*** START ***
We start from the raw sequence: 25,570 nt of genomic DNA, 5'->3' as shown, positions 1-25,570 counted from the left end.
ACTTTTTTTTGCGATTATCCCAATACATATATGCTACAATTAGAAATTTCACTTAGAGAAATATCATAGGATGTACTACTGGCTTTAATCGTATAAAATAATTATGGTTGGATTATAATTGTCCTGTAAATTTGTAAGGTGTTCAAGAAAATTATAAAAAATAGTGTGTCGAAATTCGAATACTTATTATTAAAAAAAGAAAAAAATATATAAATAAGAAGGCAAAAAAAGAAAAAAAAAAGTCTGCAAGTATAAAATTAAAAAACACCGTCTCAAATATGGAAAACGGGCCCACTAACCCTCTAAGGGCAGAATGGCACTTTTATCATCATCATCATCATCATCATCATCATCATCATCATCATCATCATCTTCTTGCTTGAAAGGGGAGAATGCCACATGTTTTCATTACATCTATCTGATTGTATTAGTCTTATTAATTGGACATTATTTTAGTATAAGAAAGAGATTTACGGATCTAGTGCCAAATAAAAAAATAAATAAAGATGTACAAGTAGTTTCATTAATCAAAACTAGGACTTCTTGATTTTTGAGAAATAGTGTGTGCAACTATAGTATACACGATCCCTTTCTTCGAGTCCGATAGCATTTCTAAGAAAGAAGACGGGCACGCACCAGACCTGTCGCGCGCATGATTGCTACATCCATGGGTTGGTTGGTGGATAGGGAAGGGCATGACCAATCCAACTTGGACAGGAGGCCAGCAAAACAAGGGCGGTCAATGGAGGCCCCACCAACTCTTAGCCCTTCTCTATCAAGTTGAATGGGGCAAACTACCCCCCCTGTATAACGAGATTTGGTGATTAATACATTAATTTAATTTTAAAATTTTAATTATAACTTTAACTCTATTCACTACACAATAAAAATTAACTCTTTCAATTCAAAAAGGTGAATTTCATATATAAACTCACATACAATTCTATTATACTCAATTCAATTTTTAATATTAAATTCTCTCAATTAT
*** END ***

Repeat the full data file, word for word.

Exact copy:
We start from the raw sequence: 25,570 nt of genomic DNA, 5'->3' as shown, positions 1-25,570 counted from the left end.
ACTTTTTTTTGCGATTATCCCAATACATATATGCTACAATTAGAAATTTCACTTAGAGAAATATCATAGGATGTACTACTGGCTTTAATCGTATAAAATAATTATGGTTGGATTATAATTGTCCTGTAAATTTGTAAGGTGTTCAAGAAAATTATAAAAAATAGTGTGTCGAAATTCGAATACTTATTATTAAAAAAAGAAAAAAATATATAAATAAGAAGGCAAAAAAAGAAAAAAAAAAGTCTGCAAGTATAAAATTAAAAAACACCGTCTCAAATATGGAAAACGGGCCCACTAACCCTCTAAGGGCAGAATGGCACTTTTATCATCATCATCATCATCATCATCATCATCATCATCATCATCATCATCTTCTTGCTTGAAAGGGGAGAATGCCACATGTTTTCATTACATCTATCTGATTGTATTAGTCTTATTAATTGGACATTATTTTAGTATAAGAAAGAGATTTACGGATCTAGTGCCAAATAAAAAAATAAATAAAGATGTACAAGTAGTTTCATTAATCAAAACTAGGACTTCTTGATTTTTGAGAAATAGTGTGTGCAACTATAGTATACACGATCCCTTTCTTCGAGTCCGATAGCATTTCTAAGAAAGAAGACGGGCACGCACCAGACCTGTCGCGCGCATGATTGCTACATCCATGGGTTGGTTGGTGGATAGGGAAGGGCATGACCAATCCAACTTGGACAGGAGGCCAGCAAAACAAGGGCGGTCAATGGAGGCCCCACCAACTCTTAGCCCTTCTCTATCAAGTTGAATGGGGCAAACTACCCCCCCTGTATAACGAGATTTGGTGATTAATACATTAATTTAATTTTAAAATTTTAATTATAACTTTAACTCTATTCACTACACAATAAAAATTAACTCTTTCAATTCAAAAAGGTGAATTTCATATATAAACTCACATACAATTCTATTATACTCAATTCAATTTTTAATATTAAATTCTCTCAATTAT